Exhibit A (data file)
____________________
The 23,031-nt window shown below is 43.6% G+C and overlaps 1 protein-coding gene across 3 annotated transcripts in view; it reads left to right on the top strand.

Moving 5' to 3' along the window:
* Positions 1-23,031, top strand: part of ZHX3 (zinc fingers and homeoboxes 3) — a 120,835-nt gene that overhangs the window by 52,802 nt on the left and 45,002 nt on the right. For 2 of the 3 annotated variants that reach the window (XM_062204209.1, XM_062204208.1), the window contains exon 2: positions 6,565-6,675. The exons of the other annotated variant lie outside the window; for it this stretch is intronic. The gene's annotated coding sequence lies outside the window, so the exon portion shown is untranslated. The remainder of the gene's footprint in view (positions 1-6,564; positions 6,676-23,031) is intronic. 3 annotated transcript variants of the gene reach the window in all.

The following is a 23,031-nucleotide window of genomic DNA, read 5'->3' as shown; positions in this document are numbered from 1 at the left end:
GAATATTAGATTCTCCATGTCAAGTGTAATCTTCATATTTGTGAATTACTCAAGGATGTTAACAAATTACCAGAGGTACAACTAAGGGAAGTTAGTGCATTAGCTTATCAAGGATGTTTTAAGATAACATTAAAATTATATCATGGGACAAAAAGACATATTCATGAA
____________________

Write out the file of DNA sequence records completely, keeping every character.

The 23,031-nt window shown below is 43.6% G+C and overlaps 1 protein-coding gene across 3 annotated transcripts in view; it reads left to right on the top strand.

Moving 5' to 3' along the window:
* Positions 1-23,031, top strand: part of ZHX3 (zinc fingers and homeoboxes 3) — a 120,835-nt gene that overhangs the window by 52,802 nt on the left and 45,002 nt on the right. For 2 of the 3 annotated variants that reach the window (XM_062204209.1, XM_062204208.1), the window contains exon 2: positions 6,565-6,675. The exons of the other annotated variant lie outside the window; for it this stretch is intronic. The gene's annotated coding sequence lies outside the window, so the exon portion shown is untranslated. The remainder of the gene's footprint in view (positions 1-6,564; positions 6,676-23,031) is intronic. 3 annotated transcript variants of the gene reach the window in all.

The following is a 23,031-nucleotide window of genomic DNA, read 5'->3' as shown; positions in this document are numbered from 1 at the left end:
GAATATTAGATTCTCCATGTCAAGTGTAATCTTCATATTTGTGAATTACTCAAGGATGTTAACAAATTACCAGAGGTACAACTAAGGGAAGTTAGTGCATTAGCTTATCAAGGATGTTTTAAGATAACATTAAAATTATATCATGGGACAAAAAGACATATTCATGAA